The City is setting its budget now and our Council Representatives are hosting virtual town hall meetings for input throughout August. (The new fiscal year starts Oct 1.) Now is our chance to have an impact on the conversation – and we all now funding for bike infrastructure is desperately needed.
The Observer published a great overview of where we’re at back in February. Basically, we’ve completed 11% of the 2011 Bike Plan, intended to be complete by 2021.
Bicycle infrastructure has been funded at $500,000 each year until the 2018-2019 budget. At that time, the City Manager proposed an increase to $1 million, recommending increases of $500,000 for the following two years to reach $2 million by the 2020-2021 fiscal year.
Here we are now, 9 years after the 2011 Bike Plan, intended to be a 10 year implementation, and we’re basically in the same place we started.
As Michael Rogers stated in the Observer article, ” ‘At $500,000, we couldn’t do a whole lot other than sharrows,’ said Rogers, referencing the widely maligned painted street markings that are designed to encourage drivers to ‘share’ with bicycles. Recent research has suggested they don’t make cyclists any safer.”
This is outrageous. And this year’s budget proposal would cut the budget back to $500,000 again.
Now is our chance to have an impact on these decisions.
The Dallas Bike Coalition is heading up a campaign to make our voices heard loud and clear. They can help to email your Council Representative (with a draft letter and links to find your Council Rep’s contact info), & sign the petition to send to all Council Members and our City Manager.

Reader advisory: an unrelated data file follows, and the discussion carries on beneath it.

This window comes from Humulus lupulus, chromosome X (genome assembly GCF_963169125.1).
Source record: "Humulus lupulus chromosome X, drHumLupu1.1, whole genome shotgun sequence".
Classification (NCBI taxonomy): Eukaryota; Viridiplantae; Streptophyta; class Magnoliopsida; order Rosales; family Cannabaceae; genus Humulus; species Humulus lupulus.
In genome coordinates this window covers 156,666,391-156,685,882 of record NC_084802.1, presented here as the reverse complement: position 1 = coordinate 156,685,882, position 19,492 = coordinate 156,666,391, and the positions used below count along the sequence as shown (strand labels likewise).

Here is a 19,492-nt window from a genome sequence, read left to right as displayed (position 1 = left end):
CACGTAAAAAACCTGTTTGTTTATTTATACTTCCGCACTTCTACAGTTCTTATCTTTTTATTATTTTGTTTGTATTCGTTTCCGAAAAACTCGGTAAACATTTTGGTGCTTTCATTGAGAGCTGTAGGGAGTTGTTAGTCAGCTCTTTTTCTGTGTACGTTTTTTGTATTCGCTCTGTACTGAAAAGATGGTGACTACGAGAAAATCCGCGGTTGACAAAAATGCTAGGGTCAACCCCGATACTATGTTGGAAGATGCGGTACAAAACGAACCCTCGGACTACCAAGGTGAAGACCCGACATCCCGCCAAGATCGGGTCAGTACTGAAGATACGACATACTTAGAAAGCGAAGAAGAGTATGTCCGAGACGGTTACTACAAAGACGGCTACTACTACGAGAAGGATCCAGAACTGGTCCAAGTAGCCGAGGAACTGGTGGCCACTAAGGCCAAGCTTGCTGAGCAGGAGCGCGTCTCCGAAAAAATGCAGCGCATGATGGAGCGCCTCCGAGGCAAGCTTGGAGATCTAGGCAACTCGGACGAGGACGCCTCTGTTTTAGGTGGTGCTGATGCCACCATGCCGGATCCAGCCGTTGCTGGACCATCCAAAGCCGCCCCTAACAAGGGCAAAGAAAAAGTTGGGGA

Biking is especially important now, more than ever. It’s important to:
- our health during COVID
- as transportation for essential workers
- jumping start the economy after COVID
Bikes have always been important for health, transportation, and the economy. Now we’re also seeing that fewer cars on the road can have a major impact on our air quality, pollution and resiliency of our city too.
Let’s be clear, bicycle lanes and trails aren’t just for the wealthy suburbs. These critical infrastructure investments are essential transportation for our youth, our elderly, and those in our community dependent on wheelchair mobility. (Did you notice the wheelchair in the image above? The photographer caught their shadow. I’ve seen people in wheelchairs using bike lanes to go grocery shopping, and walk the dog… all over Europe. Bike lanes open so many doors for so many of us who don’t drive cars.)
We need to be funding our bike infrastructure with even more funding now, facing current challenges of COVID-19 economic impacts and the continued focus on creating a more equitable city and facing the realities of Climate Change and our own impact on it.
Bike lanes and trails are about mobility and equity.